There have been a number of concerts commemorating Milton Babbitt since his death in January, but few have attempted to paint as full a picture of the composer as New England Conservatory’s Milton Babbitt Memorial Concert on Sunday October 9th, coordinated by Rodney Lister. The program was largely drawn from Babbitt’s solo and chamber music with the exception of Brahms’s Feldeinsamkeit and Schoenberg’s Piano Piece, Op. 11 No. 1. Throughout the program, colleagues and students of Babbitt, including Rodney Lister (who also performed on piano for a number of the works on the program), David Rakowski, Joshua Rifkin, Malcolm Peyton, Lewis Lockwood, and Martin Boykan, provided remarks on their interactions with him.
The performances for the vast majority of the program were overwhelmingly positive. The first two pieces, both collections of songs, Du (1951) and Mehr ‘Du’ (1991), seem to highlight a general theme of the program by outlining the expressive disparity between the composer’s early, meticulously controlled compositions and the later ones, which, although still meticulously controlled, have a certain poetic quality to them. The earlier pieces, in my opinion, are attractive only in their structural elegance on the page—an aesthetic quality that is not transmitted in its intended form to even the most receptive ears. That said, the performance of Du by Sarah Bach and Rodney Lister was so well-executed that it generated a certain appeal on a separate plane than that of the structural organization—a phenomenon not uncommon to Babbitt’s music. Ceceilia Allwein highlighted the more expressive nature of Mehr ‘Du’ with candid feeling, which sometimes felt at odds with the more deliberate approach of the instrumentalists. I much appreciated D’Anna Fortunato’s presence at the concert. Her performance of the Feldeinsamkeit was simply gorgeous. Babbitt’s Composition for One Instrument (2000), performed on celesta by Lister, existed in a strangely engaging place between the eerie and playful, whereas the program’s closing piece Composition for Viola and Piano (1950) seemed cold and sterile.
Perhaps the most interesting contributions were from the NEC Preparatory School students. Pianists Hannah Ryu and Niklas Kniesche showed technical ability and musicianship far beyond their years, as did violinists Tristan Flores and Yuki Beppu in their duet performance of Arrivals and Departures. Daniel Kim, who seemed to be the oldest of the student performers, showed true prowess in the tongue-in-cheek It Takes Twelve to Tango, but really shone with an exquisite performance of Schoenberg’s Piano Piece, Op. 11 No. 1, which is simply amazing.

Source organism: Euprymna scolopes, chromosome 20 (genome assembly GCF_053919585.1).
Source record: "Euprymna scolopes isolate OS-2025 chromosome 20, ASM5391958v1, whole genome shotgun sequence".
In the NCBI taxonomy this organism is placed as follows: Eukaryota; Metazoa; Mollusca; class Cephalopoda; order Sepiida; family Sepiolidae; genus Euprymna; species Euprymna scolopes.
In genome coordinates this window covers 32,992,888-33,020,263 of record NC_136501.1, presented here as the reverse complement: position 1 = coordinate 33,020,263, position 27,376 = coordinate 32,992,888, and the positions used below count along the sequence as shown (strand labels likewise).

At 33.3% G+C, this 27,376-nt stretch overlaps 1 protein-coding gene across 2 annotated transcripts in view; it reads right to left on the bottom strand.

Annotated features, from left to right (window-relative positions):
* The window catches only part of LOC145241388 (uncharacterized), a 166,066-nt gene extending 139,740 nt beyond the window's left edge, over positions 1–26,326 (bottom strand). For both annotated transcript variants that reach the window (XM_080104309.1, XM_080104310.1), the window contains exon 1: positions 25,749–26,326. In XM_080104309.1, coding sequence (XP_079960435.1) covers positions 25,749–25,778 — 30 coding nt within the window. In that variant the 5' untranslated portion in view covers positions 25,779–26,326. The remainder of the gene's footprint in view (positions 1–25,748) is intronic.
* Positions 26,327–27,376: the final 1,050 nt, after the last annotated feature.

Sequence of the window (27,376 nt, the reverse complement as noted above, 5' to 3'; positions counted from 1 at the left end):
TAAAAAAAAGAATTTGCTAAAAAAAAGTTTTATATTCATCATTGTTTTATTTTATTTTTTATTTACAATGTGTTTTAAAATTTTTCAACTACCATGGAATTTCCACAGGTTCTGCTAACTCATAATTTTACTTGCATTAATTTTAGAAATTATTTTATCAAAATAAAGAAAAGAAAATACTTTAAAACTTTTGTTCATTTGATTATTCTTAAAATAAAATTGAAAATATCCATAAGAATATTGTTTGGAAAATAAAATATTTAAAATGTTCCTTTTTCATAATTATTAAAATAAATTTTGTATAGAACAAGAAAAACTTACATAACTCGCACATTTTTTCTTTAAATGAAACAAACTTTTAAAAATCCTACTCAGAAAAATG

The focus of the guest speakers in general was on Babbitt’s warm personality, yet there seemed to be an uncomfortable subtext about the “at large” musical community’s attitude towards Milton Babbitt. The exception was Marty Boykan’s explanation of Babbitt’s historical importance, with praise for the moment-to-moment aspects of Babbitt’s music. I daresay even Boykan would have difficulty appreciating the narrative qualities of the more rigid, earlier works for which Babbitt is most known. Granted, some of these trying questions would have seemed out of place at a memorial concert, but I do not doubt they were on many minds: what precisely is at the root of such a large portion of the musical community’s rejection of Babbitt’s music? Why have the vast majority of living composers found Babbitt’s compositional system to be a creative dead-end? Listeners’ preconceptions and prejudices are largely to blame, no doubt. The famous essay by Babbit from High Fidelity magazine in February of 1958 entitled, Who Cares if You Listen?, is usually misunderstood by readers who are unable to derive the optimistic subtext of the argument (the title was changed by editors from “The Composer as Specialist” probably to make the article more polemical). But despite the stalwart performances by the musicians throughout these performances, I still couldn’t help but find the lingering contrast between the cold, calculated nature of the music and the amiable nature of the man a bit mystifying.
So how do we reconcile the counterpoint between Milton Babbitt’s music and his personality? The reality is that our recollection of his warm, personable nature—his love of Broadway, beer, and football—and the tales of his interactions with his students will eventually fade from our cultural memory. Even his significant contributions to electronic music and academia’s role as a patronage system for composers will shift with the ever-changing artistic landscape of contemporary music in the United States. What will remain, however, is his body of work. And if the entirety of Babbitt’s character is to live on past the anecdotes of those close to him, the performance practice of his music will have to incorporate a more subjectivist approach. In many cases (particularly with his earlier serial compositions), this will mean re-conceiving the musical interpretation of his work, most likely in a way that is at odds with the principles inherent in the composition of these pieces. Perhaps a freer interpretative approach to the performance of Babbitt’s music is the best way to communicate his artistic intentions.